On Tuesday, we examined the use of margin in the markets… and how that’s led to lots of forced selling in recent weeks. That’s helped send the market into its downward spiral, with tech stocks taking the brunt of the pullback.

Yet when I left off in that essay, I’d just shown how drastically the use of margin has risen in recent years.

Here’s another look…

From 2009 to 2019, margin debt tripled from $200 billion to $600 billion. And we can see a near parabolic spike in margin use following the 2020 COVID crash.

So today, I want to continue our examination of the markets and determine… why has margin use grown so wild?

“Free” Money

The answer to the question is multi-faceted, but it really boils down to one thing: “free” money.

It is important to understand that when rates are near zero and there are oodles of money in the system, not only does inflation creep up… but so too does leverage.

And ever since the housing bubble burst, we’ve been creating a perfect storm scenario…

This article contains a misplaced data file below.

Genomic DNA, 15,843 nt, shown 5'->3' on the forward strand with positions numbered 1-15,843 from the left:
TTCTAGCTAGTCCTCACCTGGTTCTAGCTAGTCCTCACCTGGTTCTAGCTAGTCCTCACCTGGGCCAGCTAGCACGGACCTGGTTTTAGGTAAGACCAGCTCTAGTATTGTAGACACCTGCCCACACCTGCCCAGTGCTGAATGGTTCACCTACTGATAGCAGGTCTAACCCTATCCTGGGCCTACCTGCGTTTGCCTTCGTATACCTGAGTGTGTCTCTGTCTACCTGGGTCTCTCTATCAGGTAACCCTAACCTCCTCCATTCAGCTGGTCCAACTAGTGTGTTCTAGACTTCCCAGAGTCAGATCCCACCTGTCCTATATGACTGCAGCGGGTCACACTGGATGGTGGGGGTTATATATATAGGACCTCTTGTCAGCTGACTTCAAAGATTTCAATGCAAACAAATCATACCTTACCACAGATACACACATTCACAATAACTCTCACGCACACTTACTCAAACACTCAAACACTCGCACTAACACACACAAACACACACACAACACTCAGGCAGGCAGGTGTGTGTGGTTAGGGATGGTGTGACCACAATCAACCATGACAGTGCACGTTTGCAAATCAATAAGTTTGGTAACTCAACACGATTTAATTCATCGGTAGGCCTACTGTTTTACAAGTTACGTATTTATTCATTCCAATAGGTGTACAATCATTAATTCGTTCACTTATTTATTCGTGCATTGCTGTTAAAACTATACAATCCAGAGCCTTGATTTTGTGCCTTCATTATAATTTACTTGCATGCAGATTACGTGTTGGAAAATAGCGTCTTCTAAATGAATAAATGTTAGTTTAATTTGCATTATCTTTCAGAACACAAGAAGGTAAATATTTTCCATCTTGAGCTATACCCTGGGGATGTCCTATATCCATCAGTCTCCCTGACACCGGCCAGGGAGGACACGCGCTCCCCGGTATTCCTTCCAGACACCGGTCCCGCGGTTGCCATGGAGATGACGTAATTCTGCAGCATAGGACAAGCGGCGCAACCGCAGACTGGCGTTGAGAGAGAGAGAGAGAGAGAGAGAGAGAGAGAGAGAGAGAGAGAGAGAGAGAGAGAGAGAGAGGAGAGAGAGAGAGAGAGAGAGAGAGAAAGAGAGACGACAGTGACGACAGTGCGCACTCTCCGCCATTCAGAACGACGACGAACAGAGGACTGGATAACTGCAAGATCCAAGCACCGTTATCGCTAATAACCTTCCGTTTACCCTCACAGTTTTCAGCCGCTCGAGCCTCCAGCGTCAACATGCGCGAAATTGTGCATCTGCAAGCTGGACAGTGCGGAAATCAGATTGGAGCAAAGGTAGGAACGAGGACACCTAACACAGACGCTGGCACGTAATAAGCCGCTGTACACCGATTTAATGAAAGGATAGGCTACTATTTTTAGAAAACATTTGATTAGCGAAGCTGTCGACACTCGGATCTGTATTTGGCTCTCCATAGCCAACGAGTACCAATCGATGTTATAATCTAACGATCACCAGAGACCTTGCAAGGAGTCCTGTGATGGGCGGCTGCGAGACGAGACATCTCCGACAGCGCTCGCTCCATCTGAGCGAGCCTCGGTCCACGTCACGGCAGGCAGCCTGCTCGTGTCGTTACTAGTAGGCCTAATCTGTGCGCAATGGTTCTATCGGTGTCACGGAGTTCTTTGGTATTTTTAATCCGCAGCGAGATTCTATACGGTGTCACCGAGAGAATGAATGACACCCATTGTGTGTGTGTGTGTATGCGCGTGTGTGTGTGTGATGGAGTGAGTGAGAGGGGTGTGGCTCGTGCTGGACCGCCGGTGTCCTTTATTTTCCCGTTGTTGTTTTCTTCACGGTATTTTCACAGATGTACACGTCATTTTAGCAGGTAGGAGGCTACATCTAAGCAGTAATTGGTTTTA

Around 2007, the Fed funds rate was hovering around 5%. While that seems unimaginably high these days, back then, it was yawn-worthy.

Yet when the housing bubble burst, equity values spiraled lower, 401ks melted, and despair soared, the Fed knew something had to be done…

Hank Paulson left his post as Chairman of Goldman Sachs to assume the post of Secretary of Treasury. Hand in hand with then Fed Chair Ben Bernanke, he helped orchestrate the biggest bailout to date at that time.

Massive amounts of stimulus were unleashed, while interest rates cratered to zero.

And while this unprecedented move worked, it pushed us down a slide we couldn’t climb back up.

The balance sheet doubled. The national debt spiked to $12 trillion, and the money supply kept right on climbing.

And in the period that followed, the use of margin began to rise too. As I mentioned at the start, margin debt tripled from $200 billion to $600 billion over the course of 2009 to 2019.

Bailout No. 2

All seemed to be going well… until COVID happened.

Fear of a deadly virus tanked stocks – and briefly brought down the use of margin as well.